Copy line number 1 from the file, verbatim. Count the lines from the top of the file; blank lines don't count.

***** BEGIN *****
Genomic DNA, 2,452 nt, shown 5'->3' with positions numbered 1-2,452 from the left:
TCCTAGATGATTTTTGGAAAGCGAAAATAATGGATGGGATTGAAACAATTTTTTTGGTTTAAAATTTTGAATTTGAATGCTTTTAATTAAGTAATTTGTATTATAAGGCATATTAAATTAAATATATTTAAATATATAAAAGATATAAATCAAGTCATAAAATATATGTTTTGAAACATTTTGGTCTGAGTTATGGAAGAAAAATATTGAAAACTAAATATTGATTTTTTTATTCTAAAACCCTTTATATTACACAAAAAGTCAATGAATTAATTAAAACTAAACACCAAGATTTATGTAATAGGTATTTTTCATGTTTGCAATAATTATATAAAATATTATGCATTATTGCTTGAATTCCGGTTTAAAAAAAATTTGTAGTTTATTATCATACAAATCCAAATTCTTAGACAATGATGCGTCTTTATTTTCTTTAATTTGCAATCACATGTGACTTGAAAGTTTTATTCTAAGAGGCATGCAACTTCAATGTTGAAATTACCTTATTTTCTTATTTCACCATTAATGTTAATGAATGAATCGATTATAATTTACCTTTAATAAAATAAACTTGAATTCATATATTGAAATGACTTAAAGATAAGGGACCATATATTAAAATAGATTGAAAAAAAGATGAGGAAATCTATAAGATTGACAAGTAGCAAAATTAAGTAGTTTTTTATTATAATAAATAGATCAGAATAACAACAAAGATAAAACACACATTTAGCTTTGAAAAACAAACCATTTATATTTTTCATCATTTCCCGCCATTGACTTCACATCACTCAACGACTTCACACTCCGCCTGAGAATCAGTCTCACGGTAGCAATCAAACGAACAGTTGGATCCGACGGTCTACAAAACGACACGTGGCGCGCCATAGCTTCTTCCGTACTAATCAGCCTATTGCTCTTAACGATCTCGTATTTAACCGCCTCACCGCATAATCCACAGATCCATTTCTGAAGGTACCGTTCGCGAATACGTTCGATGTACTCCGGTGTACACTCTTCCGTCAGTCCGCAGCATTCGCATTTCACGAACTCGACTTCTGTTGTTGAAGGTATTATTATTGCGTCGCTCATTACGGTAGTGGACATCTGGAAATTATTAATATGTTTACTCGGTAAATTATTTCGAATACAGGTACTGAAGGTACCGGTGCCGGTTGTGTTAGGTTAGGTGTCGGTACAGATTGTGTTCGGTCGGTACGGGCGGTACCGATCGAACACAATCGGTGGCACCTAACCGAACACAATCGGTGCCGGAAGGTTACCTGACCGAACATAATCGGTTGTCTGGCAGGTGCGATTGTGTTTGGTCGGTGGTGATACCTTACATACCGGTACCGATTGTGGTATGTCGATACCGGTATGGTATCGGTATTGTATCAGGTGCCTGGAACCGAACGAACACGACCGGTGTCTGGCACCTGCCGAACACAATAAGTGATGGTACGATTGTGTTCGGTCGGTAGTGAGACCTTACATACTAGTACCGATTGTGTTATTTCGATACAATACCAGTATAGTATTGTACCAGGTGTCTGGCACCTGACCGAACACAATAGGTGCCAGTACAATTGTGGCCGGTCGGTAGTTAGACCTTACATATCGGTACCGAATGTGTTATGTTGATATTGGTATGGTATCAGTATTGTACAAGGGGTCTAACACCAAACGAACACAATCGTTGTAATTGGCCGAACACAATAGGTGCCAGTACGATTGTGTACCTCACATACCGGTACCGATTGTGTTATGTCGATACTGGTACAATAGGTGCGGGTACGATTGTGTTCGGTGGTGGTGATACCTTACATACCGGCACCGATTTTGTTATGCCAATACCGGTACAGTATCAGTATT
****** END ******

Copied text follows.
Genomic DNA, 2,452 nt, shown 5'->3' with positions numbered 1-2,452 from the left: